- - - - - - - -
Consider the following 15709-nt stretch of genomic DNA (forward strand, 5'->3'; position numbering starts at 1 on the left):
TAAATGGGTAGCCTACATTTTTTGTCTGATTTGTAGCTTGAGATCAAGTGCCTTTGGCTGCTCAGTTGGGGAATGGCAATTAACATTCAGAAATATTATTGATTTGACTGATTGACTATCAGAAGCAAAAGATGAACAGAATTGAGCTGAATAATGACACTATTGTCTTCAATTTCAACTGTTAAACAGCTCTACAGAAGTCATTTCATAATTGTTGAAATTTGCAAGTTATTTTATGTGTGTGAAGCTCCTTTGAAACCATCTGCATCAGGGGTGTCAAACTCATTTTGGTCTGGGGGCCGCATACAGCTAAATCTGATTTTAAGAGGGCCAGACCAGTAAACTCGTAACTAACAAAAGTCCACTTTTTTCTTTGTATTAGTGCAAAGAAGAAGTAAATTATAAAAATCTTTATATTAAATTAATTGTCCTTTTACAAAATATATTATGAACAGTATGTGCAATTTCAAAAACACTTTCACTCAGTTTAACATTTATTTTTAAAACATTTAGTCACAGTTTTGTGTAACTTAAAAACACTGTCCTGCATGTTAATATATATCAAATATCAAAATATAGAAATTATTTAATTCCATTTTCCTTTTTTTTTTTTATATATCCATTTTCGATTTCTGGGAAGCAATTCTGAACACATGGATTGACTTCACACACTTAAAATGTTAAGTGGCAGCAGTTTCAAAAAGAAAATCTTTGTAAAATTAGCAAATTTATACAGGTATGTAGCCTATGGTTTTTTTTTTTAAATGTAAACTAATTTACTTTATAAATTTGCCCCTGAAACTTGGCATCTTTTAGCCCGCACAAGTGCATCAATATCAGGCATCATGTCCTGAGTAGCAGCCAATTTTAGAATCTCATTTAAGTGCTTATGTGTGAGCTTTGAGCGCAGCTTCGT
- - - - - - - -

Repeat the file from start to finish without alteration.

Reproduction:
Consider the following 15709-nt stretch of genomic DNA (forward strand, 5'->3'; position numbering starts at 1 on the left):
TAAATGGGTAGCCTACATTTTTTGTCTGATTTGTAGCTTGAGATCAAGTGCCTTTGGCTGCTCAGTTGGGGAATGGCAATTAACATTCAGAAATATTATTGATTTGACTGATTGACTATCAGAAGCAAAAGATGAACAGAATTGAGCTGAATAATGACACTATTGTCTTCAATTTCAACTGTTAAACAGCTCTACAGAAGTCATTTCATAATTGTTGAAATTTGCAAGTTATTTTATGTGTGTGAAGCTCCTTTGAAACCATCTGCATCAGGGGTGTCAAACTCATTTTGGTCTGGGGGCCGCATACAGCTAAATCTGATTTTAAGAGGGCCAGACCAGTAAACTCGTAACTAACAAAAGTCCACTTTTTTCTTTGTATTAGTGCAAAGAAGAAGTAAATTATAAAAATCTTTATATTAAATTAATTGTCCTTTTACAAAATATATTATGAACAGTATGTGCAATTTCAAAAACACTTTCACTCAGTTTAACATTTATTTTTAAAACATTTAGTCACAGTTTTGTGTAACTTAAAAACACTGTCCTGCATGTTAATATATATCAAATATCAAAATATAGAAATTATTTAATTCCATTTTCCTTTTTTTTTTTTATATATCCATTTTCGATTTCTGGGAAGCAATTCTGAACACATGGATTGACTTCACACACTTAAAATGTTAAGTGGCAGCAGTTTCAAAAAGAAAATCTTTGTAAAATTAGCAAATTTATACAGGTATGTAGCCTATGGTTTTTTTTTTTAAATGTAAACTAATTTACTTTATAAATTTGCCCCTGAAACTTGGCATCTTTTAGCCCGCACAAGTGCATCAATATCAGGCATCATGTCCTGAGTAGCAGCCAATTTTAGAATCTCATTTAAGTGCTTATGTGTGAGCTTTGAGCGCAGCTTCGT